THE BAD: In some ways, Tuesday offered an underwhelming debut for a team filled with preseason hype. The Gators struggled to shoot the ball, especially early – missing its opening 8 shots. And though this Florida team’s nucleus will likely be its rising sophomore class, each member of the trio struggled to some degree. Keyontae Johnson picked-up two early fouls and watched most of the opening half from the bench. As a result, last season’s ironman played only the sixth most minutes – limiting an efficient outing. Andrew Nembhard played 31 minutes and tallied 4 assists without a turnover. But he had a woeful shooting night, going 1-7 from the field. Perhaps more frustrating than his 0-3 stat line from the arc were those shots missed at close range. Nembhard appears physically bigger/stronger, so the hope is this was an anomaly – and that Florida’s point guard will be more adept at playing thru contact/finishing than he was much of last season. Noah Locke, who set a Florida freshman record for three-pointers last season, also had rough outing from the arc – going 2 for 7 from distance. He did have more than one that seemed halfway down – so we can chalk this one up to crummy luck! Still, the Gators combined for a meager 42% from the field and a woeful 20% from the three-point line. This must, and certainly should improve – by Sunday!
The Gators also had some leaky three-point defense – allowing too many open looks. To Florida’s fortune, UNF struggled to convert, but that will not be the case as competition improves.
THE UGLY: Florida has been out-scored in the second half by each of its opening opponents. Lynn bested the Gators 42-40 in the second stanza of its exhibition game, while UNF ‘won’ the final twenty minutes 37-35. It’s a trend Coach White noticed, and mentioned in his postgame press conference. “We lost intensity level probably 4 minutes into the second half – I’m not sure we ever really regained it. We’ve been outscored now in the second half by Lynn and North Florida,” he said. Certainly a portion of this can be attributed to the lull of playing with a large lead, as well as the shuffling and experimentation of lineups. Still, this team is too talented and too deep to concede twenty minutes to lesser opposition. And only 1-game into the season, Coach White has begun sounding the drum – play will be earned with sustained intensity, both in practice and games. “I told our guys in the locker room after the game – we will evaluate every day in practice and after every game in terms of how many guys we can play. I’m not sure we can play 10. . . I’m not sure we can play 11, or even 9 . . . if we are going to continue to have drop-offs,” he said. The makeup of this team suggests it will likely not suffer from inconsistent intensity or effort, but the learning curve for young players often involves an understanding of how hard each minute must be competed. It is a lesson that will hopefully sink-in by Sunday. And here’s hoping more shots will sink, too!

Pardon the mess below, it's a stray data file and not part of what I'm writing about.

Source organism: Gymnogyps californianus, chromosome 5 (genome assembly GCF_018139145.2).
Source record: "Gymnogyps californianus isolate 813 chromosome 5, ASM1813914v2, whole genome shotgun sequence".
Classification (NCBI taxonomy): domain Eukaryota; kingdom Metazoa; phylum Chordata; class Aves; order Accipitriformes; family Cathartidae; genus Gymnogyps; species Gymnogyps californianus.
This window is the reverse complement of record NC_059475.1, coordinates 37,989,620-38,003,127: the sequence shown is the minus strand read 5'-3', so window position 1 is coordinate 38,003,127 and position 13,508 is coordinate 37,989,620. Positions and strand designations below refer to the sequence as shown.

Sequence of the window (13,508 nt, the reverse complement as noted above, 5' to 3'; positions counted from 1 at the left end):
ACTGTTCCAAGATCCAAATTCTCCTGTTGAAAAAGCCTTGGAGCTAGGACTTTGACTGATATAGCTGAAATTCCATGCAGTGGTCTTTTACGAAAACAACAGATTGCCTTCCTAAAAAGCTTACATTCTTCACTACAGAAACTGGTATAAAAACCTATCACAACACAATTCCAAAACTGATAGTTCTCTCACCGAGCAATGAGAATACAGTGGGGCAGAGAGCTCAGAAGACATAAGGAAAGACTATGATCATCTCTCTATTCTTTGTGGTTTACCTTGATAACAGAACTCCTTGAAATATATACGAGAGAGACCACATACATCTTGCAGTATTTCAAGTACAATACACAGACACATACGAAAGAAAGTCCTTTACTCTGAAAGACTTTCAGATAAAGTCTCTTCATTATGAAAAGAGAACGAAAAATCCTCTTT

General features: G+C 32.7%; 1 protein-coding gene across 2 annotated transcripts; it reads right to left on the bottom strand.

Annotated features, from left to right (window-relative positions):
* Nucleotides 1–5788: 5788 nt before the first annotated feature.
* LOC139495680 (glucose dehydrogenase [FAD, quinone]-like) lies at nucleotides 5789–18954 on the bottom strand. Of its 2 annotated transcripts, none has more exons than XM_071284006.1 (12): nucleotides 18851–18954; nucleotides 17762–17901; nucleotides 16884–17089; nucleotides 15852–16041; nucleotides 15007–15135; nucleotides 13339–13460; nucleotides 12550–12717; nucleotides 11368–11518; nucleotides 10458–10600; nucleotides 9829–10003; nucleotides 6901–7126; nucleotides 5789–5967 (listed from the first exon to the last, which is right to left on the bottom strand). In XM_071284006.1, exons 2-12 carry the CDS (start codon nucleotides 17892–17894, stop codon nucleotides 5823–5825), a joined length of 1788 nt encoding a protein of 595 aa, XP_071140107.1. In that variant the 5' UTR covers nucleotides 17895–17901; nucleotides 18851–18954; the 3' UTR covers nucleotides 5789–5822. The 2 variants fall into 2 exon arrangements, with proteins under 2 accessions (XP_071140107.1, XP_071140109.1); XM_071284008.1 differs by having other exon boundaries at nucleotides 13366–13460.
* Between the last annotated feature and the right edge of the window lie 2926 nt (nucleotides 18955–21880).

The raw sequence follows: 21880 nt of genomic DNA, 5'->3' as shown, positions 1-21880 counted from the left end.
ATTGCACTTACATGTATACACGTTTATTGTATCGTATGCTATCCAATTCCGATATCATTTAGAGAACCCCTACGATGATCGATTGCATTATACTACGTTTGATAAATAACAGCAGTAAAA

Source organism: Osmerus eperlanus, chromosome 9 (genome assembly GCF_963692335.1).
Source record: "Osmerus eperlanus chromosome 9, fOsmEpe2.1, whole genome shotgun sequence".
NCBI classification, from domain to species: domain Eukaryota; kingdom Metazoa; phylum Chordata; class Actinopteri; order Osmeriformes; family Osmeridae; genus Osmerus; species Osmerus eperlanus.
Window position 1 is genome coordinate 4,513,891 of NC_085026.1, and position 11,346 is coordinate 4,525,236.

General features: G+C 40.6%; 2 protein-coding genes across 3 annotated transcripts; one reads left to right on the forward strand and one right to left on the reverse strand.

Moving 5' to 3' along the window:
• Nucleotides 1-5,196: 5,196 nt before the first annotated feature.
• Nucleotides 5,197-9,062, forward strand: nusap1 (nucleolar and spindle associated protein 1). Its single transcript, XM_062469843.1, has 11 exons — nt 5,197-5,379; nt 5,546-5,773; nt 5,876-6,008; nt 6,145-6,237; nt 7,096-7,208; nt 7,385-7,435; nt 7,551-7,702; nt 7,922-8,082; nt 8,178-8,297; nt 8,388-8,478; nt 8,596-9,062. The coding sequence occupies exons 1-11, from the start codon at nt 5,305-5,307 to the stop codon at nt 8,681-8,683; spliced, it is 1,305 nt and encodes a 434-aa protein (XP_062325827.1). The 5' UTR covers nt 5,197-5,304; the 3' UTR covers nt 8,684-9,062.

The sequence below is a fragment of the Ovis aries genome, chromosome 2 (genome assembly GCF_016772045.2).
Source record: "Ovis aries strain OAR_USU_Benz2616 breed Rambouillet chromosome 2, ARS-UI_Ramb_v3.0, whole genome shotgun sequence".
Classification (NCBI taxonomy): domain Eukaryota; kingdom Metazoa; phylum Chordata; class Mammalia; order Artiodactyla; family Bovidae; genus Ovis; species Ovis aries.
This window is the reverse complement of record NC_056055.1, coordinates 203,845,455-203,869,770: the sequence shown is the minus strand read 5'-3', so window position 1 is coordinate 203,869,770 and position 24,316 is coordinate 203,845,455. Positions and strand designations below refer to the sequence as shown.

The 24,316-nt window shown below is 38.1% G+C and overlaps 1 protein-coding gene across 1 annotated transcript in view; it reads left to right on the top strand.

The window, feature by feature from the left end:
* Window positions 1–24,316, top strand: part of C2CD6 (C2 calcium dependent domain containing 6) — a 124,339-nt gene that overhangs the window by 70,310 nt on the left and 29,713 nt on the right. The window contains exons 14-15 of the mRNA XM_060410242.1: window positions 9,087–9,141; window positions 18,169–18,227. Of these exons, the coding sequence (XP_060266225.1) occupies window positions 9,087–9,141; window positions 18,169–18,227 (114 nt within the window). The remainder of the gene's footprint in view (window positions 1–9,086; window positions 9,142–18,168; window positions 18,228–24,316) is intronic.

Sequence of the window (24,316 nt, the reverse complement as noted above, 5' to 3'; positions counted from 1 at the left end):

THE BEAUTIFUL: Kerry Blackshear is an absolute joy to watch, especially for Florida fans long pining for a skilled, scoring big man. The Virginia Tech grad transfer fundamentally changes how the Gators can and will play. Throughout the night Florida ran several hi-low sets, with Blackshear’s shooting range and face-up game forcing a big defender to the perimeter. This opened the interior for driving lanes, but more importantly – post passing/scoring, something Florida hasn’t seen in years. “I thought we did a really good job of recognizing post players with defenders on their backs and converting those passes,” White said — a comment that almost sounded foreign to fans. Florida not only converted the passes, but also some of the scoring opportunities. Florida produced 38 points in the paint – a figure matched only ONCE in 36 games last season. And the Gators left a bunch of points on the rim versus UNF, missing several at point blank range. So, what’s the ‘beauty’ in all this? Florida has a player thru which it can run offense, both as scorer and facilitator. It’s the Gators offense that will become a thing of beauty – even if it takes a few games. It will be one of balance, spacing and scoring at all three levels. Yup, even . . . and maybe, especially . . . the interior.